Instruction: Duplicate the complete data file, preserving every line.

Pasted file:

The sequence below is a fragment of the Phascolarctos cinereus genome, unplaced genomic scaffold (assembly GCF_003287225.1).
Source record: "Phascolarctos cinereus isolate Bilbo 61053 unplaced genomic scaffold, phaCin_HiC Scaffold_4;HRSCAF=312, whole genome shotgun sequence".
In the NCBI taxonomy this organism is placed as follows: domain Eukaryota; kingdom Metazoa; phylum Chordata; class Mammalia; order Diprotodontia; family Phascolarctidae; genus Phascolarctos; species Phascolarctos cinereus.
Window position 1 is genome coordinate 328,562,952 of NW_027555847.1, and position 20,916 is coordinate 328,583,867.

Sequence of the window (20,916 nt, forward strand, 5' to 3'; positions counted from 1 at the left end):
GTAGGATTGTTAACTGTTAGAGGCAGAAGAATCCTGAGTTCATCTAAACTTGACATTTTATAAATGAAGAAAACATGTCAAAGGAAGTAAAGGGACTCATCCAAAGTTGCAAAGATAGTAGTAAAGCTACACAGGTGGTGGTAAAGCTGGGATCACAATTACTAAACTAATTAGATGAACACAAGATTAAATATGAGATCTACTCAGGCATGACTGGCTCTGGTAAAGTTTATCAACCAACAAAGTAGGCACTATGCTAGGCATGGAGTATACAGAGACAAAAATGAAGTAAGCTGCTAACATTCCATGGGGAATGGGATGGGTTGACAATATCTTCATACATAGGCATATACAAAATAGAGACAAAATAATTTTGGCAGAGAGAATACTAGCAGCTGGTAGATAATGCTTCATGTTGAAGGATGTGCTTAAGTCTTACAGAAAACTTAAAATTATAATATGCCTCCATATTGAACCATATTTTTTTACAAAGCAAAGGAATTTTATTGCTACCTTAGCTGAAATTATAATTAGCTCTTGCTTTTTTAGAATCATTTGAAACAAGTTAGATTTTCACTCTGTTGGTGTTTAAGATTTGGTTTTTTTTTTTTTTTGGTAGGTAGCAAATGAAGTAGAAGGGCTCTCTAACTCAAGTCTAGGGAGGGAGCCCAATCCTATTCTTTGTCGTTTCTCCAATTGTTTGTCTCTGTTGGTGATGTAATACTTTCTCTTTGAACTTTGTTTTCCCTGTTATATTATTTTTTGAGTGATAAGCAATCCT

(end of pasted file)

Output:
The sequence below is a fragment of the Phascolarctos cinereus genome, unplaced genomic scaffold (assembly GCF_003287225.1).
Source record: "Phascolarctos cinereus isolate Bilbo 61053 unplaced genomic scaffold, phaCin_HiC Scaffold_4;HRSCAF=312, whole genome shotgun sequence".
In the NCBI taxonomy this organism is placed as follows: domain Eukaryota; kingdom Metazoa; phylum Chordata; class Mammalia; order Diprotodontia; family Phascolarctidae; genus Phascolarctos; species Phascolarctos cinereus.
Window position 1 is genome coordinate 328,562,952 of NW_027555847.1, and position 20,916 is coordinate 328,583,867.

Sequence of the window (20,916 nt, forward strand, 5' to 3'; positions counted from 1 at the left end):
GTAGGATTGTTAACTGTTAGAGGCAGAAGAATCCTGAGTTCATCTAAACTTGACATTTTATAAATGAAGAAAACATGTCAAAGGAAGTAAAGGGACTCATCCAAAGTTGCAAAGATAGTAGTAAAGCTACACAGGTGGTGGTAAAGCTGGGATCACAATTACTAAACTAATTAGATGAACACAAGATTAAATATGAGATCTACTCAGGCATGACTGGCTCTGGTAAAGTTTATCAACCAACAAAGTAGGCACTATGCTAGGCATGGAGTATACAGAGACAAAAATGAAGTAAGCTGCTAACATTCCATGGGGAATGGGATGGGTTGACAATATCTTCATACATAGGCATATACAAAATAGAGACAAAATAATTTTGGCAGAGAGAATACTAGCAGCTGGTAGATAATGCTTCATGTTGAAGGATGTGCTTAAGTCTTACAGAAAACTTAAAATTATAATATGCCTCCATATTGAACCATATTTTTTTACAAAGCAAAGGAATTTTATTGCTACCTTAGCTGAAATTATAATTAGCTCTTGCTTTTTTAGAATCATTTGAAACAAGTTAGATTTTCACTCTGTTGGTGTTTAAGATTTGGTTTTTTTTTTTTTTTGGTAGGTAGCAAATGAAGTAGAAGGGCTCTCTAACTCAAGTCTAGGGAGGGAGCCCAATCCTATTCTTTGTCGTTTCTCCAATTGTTTGTCTCTGTTGGTGATGTAATACTTTCTCTTTGAACTTTGTTTTCCCTGTTATATTATTTTTTGAGTGATAAGCAATCCT